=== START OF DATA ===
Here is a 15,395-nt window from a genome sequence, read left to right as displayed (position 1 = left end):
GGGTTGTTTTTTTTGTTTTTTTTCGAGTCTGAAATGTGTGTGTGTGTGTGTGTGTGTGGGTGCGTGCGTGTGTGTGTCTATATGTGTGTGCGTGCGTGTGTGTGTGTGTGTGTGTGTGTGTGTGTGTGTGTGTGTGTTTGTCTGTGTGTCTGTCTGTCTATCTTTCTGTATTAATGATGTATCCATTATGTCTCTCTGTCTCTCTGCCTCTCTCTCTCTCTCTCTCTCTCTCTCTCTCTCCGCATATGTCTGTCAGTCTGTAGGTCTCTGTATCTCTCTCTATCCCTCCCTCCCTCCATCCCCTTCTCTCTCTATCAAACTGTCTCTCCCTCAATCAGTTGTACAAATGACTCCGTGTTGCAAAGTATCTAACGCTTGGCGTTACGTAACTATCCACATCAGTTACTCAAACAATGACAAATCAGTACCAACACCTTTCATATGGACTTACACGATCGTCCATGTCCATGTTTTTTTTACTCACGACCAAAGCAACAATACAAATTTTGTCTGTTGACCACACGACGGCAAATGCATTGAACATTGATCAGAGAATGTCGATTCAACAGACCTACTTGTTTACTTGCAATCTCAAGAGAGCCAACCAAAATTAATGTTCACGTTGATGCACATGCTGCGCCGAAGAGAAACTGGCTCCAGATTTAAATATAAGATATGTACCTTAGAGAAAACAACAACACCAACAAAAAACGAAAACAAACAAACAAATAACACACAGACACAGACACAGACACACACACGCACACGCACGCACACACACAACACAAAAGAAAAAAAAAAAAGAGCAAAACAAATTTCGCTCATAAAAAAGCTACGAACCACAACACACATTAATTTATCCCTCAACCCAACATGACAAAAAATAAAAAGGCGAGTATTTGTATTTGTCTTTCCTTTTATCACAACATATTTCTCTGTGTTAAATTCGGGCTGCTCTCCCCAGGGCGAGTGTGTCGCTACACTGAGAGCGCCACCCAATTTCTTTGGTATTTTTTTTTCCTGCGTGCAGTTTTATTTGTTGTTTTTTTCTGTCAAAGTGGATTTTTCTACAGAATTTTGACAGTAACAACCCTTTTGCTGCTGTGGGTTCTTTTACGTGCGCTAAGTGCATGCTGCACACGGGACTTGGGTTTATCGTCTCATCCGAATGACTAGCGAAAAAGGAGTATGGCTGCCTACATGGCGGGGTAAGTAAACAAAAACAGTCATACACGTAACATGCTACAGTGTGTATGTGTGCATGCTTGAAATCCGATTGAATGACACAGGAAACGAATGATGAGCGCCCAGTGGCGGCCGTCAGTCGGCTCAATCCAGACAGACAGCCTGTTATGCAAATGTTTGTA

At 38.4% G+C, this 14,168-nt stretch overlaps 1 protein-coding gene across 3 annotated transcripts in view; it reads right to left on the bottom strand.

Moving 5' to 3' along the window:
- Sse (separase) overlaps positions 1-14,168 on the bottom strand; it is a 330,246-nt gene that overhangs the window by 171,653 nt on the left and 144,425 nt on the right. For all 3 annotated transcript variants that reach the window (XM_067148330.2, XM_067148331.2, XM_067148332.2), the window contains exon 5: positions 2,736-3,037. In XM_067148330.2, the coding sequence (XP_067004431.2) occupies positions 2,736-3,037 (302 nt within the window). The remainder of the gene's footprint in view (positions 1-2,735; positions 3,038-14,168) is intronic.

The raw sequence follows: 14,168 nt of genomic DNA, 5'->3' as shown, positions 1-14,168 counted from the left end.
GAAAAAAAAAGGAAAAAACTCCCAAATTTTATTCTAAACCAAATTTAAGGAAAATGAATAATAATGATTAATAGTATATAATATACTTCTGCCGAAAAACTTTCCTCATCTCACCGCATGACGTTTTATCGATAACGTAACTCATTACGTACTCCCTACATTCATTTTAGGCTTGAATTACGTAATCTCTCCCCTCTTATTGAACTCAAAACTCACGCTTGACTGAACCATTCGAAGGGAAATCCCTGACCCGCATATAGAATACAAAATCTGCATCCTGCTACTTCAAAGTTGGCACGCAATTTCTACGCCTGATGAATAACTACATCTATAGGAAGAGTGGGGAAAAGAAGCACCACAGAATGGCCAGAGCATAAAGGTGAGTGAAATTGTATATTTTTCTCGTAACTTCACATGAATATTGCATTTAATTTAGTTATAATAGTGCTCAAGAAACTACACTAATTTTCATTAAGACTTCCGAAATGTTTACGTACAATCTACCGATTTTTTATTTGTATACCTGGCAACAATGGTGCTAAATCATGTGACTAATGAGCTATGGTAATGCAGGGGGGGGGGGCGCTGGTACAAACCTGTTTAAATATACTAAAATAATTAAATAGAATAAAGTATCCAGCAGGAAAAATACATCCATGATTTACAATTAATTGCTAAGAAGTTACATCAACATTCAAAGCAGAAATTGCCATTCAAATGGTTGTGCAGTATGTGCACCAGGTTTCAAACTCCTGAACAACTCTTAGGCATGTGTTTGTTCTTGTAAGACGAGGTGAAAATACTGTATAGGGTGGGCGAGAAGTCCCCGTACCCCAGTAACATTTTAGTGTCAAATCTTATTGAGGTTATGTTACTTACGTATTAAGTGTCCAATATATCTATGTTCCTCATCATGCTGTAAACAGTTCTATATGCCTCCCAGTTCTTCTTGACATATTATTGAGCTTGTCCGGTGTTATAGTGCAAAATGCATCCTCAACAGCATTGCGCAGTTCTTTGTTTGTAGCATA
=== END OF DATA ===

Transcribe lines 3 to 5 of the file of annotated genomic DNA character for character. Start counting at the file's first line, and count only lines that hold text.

At 38.4% G+C, this 14,168-nt stretch overlaps 1 protein-coding gene across 3 annotated transcripts in view; it reads right to left on the bottom strand.

Moving 5' to 3' along the window:
- Sse (separase) overlaps positions 1-14,168 on the bottom strand; it is a 330,246-nt gene that overhangs the window by 171,653 nt on the left and 144,425 nt on the right. For all 3 annotated transcript variants that reach the window (XM_067148330.2, XM_067148331.2, XM_067148332.2), the window contains exon 5: positions 2,736-3,037. In XM_067148330.2, the coding sequence (XP_067004431.2) occupies positions 2,736-3,037 (302 nt within the window). The remainder of the gene's footprint in view (positions 1-2,735; positions 3,038-14,168) is intronic.